November 1, 2019 / 2:25 PM / 19 days ago

Turkish inflation seen in single digits in October, around 12% by year end: Reuters poll

ISTANBUL (Reuters) - Turkey’s annual inflation is expected to have remained in single digits for a second consecutive month in October to stand at 8.6%, partly reflecting so-called base effects given high price increases a year ago, a Reuters poll showed on Friday.

Inflation surged to more than 25% in October 2018 in the wake of a currency crisis in which the lira plummeted against the dollar, but it has since declined due to higher interest rates and lagging economic activity.

In September the consumer price index (CPI) fell to single digits for the fist time in more than two years. For October the median estimate in a Reuters poll of 20 economists was 8.6%, with forecasts ranging between 9.5% and 7.7%.

Finance Minister Berat Albayrak said on Thursday inflation may fall to around 8% in October.

For the monthly rate, estimates of 19 economists ranged between 2.9% and 1.2%, with a median of 2.02%.

For the year as a whole - in this case based on responses from 16 economists - the average estimate has fallen to 12.3% from 13.3% last month. That’s after inflation is expected to return to double-digits in the last two months of the year as base effects wear off.

The Turkish Statistical Institute is due to announce October inflation data on Nov. 4 at 0700 GMT.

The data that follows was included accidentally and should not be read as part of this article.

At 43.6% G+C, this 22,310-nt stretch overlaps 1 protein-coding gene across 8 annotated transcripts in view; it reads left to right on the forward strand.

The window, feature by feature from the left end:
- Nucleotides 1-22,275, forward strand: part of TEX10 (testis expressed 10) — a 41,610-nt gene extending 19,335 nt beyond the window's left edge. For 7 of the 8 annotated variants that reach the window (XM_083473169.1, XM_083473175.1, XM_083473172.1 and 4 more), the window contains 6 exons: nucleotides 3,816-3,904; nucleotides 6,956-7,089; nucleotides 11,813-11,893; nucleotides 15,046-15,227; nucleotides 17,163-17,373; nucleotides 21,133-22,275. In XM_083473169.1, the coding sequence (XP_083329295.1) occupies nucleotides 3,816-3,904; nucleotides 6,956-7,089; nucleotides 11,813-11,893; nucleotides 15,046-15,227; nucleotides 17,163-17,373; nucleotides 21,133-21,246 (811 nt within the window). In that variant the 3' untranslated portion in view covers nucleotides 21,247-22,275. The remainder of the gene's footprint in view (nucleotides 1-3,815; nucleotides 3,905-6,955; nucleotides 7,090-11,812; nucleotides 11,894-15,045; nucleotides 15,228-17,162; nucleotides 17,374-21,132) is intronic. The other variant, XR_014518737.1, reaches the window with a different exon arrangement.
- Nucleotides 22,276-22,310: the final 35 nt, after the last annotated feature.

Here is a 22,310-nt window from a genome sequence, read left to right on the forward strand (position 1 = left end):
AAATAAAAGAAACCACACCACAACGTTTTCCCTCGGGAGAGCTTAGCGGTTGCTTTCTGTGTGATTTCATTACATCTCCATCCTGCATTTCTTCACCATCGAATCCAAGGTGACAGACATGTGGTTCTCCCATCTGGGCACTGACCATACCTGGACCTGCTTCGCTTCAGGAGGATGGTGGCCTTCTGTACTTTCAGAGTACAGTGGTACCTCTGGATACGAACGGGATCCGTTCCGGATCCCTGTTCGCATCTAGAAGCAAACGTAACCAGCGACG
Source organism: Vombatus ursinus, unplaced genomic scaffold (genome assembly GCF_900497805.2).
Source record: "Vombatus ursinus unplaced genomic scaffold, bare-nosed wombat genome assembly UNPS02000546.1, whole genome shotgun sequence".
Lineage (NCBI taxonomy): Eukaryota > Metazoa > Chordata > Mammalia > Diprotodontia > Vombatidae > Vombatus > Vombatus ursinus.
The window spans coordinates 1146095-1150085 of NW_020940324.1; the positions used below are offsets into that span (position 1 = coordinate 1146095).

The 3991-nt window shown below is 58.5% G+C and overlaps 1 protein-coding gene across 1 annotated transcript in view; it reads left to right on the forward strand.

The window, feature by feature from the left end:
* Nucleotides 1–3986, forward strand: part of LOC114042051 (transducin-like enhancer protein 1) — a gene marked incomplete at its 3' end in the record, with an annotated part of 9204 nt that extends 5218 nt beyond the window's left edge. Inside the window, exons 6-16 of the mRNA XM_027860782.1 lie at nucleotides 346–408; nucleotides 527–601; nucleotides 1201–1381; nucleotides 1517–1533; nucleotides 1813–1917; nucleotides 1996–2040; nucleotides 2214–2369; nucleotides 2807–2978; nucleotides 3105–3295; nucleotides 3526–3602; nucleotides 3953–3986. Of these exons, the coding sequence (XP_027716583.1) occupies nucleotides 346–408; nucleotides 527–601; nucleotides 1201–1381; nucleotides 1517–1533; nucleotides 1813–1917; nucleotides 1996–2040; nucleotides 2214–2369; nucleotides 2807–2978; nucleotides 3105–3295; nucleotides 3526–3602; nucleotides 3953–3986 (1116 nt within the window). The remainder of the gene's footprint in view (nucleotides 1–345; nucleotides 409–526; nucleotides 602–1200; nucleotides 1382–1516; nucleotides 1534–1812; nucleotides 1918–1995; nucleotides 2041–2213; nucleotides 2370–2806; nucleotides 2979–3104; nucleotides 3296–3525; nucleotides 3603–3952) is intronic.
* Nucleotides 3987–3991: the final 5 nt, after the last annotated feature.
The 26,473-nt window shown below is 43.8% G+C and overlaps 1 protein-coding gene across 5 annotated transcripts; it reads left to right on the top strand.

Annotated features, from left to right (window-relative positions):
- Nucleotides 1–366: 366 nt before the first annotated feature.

Albaraka Turk economist Lutfullah Bingol said the downward trend in the annual CPI is expected to continue in October, partly due to food prices rising less quickly, though other factors meant prices rose more sharply month-on-month than in September.

“The reason we expect a relatively high monthly inflation is the relative rigidity in the services inflation and seasonality, such as the prices hikes that come in October every year,” he said, referring to price hikes often made by companies around this time of year.

However Bingol added he had reduced his year-end estimate due to a continued general downward inflation trend stemming from lira stability and global factors arising especially from China.

The central bank on Thursday reduced its year-end estimate to 12% from 13.9% previously.

Reporting by Ali Kucukgocmen; Editing by David Holmes

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